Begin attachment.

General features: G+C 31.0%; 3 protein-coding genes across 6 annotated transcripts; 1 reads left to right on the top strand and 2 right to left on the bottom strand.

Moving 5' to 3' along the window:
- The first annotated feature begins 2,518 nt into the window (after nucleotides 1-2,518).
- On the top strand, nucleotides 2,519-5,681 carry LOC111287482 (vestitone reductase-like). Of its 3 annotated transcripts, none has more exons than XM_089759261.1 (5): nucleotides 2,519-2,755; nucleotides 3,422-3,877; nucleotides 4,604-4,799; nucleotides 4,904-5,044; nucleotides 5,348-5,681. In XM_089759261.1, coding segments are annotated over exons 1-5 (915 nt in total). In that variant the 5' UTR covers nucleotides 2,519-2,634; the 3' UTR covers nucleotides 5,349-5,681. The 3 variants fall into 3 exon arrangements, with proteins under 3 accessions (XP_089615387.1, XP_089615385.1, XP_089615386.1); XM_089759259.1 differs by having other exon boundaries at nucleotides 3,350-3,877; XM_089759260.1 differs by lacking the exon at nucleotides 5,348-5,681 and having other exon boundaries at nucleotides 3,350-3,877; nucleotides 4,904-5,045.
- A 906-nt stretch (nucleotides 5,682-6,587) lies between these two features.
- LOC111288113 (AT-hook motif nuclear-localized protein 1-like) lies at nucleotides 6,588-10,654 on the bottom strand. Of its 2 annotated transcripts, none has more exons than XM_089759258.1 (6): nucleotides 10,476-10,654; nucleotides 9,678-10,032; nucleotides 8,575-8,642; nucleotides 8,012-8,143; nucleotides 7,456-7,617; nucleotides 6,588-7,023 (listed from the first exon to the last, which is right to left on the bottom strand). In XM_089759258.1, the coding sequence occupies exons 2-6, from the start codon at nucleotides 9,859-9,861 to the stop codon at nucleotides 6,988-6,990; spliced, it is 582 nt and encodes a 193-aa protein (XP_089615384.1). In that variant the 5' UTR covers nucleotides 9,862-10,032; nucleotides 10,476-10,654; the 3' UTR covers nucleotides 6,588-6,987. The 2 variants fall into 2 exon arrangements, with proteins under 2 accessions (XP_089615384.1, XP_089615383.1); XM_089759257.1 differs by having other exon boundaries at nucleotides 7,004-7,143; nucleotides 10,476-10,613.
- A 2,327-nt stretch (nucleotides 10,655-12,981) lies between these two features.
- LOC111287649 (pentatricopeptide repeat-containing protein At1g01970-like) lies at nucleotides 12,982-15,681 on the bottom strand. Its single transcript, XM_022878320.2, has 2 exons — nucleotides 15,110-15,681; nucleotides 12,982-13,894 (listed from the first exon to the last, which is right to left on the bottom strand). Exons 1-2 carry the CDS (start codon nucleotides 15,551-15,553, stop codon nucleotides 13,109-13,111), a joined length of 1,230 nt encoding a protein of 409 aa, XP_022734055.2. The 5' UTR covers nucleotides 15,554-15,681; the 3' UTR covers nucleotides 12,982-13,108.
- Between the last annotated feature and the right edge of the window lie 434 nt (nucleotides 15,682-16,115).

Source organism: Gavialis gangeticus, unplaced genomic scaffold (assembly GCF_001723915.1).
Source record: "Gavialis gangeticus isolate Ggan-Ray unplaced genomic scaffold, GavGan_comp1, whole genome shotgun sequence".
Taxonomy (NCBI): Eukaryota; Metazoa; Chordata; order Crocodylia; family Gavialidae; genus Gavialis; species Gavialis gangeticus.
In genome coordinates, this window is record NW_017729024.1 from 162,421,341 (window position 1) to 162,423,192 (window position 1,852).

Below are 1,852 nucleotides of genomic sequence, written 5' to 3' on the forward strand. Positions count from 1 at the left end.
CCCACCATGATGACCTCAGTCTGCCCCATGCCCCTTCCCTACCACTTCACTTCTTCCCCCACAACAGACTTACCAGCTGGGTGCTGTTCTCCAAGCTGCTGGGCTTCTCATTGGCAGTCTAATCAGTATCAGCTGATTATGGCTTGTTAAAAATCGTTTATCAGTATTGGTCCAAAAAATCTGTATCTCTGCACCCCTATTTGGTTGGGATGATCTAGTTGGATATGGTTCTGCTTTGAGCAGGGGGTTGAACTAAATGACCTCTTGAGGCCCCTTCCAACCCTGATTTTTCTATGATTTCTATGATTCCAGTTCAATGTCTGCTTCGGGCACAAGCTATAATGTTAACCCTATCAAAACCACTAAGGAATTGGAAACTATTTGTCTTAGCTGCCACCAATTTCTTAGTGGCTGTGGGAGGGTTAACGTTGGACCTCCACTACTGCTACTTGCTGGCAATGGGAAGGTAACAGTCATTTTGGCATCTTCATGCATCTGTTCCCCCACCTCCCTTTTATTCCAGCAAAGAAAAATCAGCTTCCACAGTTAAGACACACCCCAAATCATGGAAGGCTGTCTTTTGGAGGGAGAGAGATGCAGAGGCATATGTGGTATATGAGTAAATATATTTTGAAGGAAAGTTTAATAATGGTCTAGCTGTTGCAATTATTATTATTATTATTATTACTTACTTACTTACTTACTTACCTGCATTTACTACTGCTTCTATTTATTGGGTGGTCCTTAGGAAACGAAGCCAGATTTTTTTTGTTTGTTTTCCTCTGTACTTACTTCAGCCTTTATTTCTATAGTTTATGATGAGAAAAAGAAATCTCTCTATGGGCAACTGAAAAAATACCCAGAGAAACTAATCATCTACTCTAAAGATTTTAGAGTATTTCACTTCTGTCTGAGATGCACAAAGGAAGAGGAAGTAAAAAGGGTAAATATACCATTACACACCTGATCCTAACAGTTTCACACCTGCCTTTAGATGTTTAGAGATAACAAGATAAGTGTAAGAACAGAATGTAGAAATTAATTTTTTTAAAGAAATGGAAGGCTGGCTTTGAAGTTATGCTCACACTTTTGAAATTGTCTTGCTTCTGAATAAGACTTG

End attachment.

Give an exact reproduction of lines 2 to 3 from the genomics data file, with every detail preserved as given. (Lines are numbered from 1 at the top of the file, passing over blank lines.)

Moving 5' to 3' along the window:
- The first annotated feature begins 2,518 nt into the window (after nucleotides 1-2,518).